No, thankfully. This past Thursday the Consumer Product Safety Commission issued a press release clarifying that resellers are not required to do the costly tests. It will still be illegal to sell products containing lead, of course, so stores must carefully screen their offerings to guard against, for example, shoes adorned with lead charms.
However, there's more at stake here than used-clothes sellers. What must also be considered are the livelihoods of Etsy sellers and small natural-toy makers, like the guy I met at the Green Festival last year who complained about having to limit his line of wooden vegetable-themed figurines because he would have to spend money testing not only, for example, the jalapeño toy but also the lettuce one, even though they were made from the same materials, right down to the paint.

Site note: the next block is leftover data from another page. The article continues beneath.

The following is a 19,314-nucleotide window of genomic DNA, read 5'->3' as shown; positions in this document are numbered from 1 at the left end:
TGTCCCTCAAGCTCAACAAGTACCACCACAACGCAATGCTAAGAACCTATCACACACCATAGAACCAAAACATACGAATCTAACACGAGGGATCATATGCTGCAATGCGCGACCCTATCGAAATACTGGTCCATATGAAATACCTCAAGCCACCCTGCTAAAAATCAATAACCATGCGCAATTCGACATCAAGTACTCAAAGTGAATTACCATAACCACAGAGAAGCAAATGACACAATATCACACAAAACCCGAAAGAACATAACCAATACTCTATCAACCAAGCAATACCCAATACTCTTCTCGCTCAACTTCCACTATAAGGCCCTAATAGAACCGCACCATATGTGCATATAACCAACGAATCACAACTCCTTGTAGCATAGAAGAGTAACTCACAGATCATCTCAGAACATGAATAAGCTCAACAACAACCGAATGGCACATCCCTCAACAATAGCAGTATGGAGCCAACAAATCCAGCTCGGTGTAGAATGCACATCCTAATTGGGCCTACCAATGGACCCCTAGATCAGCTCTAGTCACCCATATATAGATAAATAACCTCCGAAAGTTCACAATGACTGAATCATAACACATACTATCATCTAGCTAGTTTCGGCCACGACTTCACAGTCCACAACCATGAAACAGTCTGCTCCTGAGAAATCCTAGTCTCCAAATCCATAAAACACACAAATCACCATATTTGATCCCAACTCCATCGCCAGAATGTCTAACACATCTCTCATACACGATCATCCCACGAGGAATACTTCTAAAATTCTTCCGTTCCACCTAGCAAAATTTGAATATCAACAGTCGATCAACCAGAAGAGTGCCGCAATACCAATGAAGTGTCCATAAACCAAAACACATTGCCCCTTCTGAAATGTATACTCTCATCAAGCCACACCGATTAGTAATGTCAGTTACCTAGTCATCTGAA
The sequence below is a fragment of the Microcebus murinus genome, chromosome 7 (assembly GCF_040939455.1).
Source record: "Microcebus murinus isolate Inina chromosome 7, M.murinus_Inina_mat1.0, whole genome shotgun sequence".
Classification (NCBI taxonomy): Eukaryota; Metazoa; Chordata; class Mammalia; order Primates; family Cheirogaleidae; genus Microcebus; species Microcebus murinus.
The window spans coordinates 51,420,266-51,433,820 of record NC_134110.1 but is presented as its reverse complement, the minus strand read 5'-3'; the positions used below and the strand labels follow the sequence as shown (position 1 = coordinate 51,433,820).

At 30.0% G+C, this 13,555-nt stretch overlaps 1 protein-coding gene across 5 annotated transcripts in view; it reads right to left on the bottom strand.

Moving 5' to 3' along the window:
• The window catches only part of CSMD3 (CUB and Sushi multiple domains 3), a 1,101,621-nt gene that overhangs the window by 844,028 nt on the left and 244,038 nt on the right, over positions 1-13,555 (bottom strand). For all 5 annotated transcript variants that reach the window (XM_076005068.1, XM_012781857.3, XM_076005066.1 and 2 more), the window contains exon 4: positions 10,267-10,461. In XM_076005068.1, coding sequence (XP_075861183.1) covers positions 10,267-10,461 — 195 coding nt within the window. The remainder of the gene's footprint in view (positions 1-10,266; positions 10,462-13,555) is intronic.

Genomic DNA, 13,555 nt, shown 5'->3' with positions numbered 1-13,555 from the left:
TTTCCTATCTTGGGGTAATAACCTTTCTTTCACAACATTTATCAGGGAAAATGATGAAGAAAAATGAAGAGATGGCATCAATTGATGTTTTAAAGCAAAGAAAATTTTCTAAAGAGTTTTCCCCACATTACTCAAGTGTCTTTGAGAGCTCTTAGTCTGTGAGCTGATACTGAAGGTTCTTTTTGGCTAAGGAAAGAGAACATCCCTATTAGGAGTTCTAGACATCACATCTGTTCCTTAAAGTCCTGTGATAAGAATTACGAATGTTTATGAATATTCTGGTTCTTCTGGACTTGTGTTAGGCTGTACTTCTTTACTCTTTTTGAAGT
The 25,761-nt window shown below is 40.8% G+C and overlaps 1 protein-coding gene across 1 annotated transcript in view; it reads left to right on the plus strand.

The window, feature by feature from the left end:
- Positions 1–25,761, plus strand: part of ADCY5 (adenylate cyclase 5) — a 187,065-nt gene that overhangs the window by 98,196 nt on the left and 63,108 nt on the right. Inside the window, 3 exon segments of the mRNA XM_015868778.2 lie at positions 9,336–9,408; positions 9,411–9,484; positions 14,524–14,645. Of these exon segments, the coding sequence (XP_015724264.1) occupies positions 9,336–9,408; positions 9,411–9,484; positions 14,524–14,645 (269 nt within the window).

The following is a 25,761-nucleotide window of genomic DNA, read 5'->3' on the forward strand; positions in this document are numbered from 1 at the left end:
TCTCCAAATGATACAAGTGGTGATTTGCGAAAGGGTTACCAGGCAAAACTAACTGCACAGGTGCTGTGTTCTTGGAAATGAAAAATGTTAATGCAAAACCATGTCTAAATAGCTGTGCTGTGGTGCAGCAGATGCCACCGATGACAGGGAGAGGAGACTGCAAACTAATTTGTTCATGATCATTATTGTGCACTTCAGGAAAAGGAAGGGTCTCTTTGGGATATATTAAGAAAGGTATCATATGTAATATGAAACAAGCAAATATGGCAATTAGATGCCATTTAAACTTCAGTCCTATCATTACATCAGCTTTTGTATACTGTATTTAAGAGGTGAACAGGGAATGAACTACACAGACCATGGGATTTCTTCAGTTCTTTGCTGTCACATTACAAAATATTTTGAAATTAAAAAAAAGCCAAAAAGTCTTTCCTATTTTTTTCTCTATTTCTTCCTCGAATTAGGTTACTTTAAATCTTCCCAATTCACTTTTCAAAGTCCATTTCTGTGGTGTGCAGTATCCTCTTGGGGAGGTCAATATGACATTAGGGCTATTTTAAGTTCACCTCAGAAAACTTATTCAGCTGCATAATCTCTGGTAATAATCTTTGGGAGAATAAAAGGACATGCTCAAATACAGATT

Here's a great Z Recommends post about the issue; it includes a bunch of actions you can take to help spur reforms before the law goes into effect, including submitting a comment to the Consumer Product Safety Commission.
Finally, there's the phthalates loophole. As this story details, this past November, three months after the Consumer Product Safety Improvement Act was passed, a legal firm successfully petitioned the Consumer Product Safety Commission to apply the phthalate ban only to products manufactured on or after Feb. 10 (when the law goes into effect)—which means stores can keep selling phthalate-laden products for who knows how long after the law takes effect, and consumers have no way of knowing the items aren't free of the endocrine-disrupting chemicals.
So, the NRDC and Public Citizen have sued.
Lucky for me and other California residents, a new state law protects us from such shenanigans. As of this year, in the Golden State, it doesn't matter when the product was made; if it doesn't meet the safety standard, it doesn't get sold here.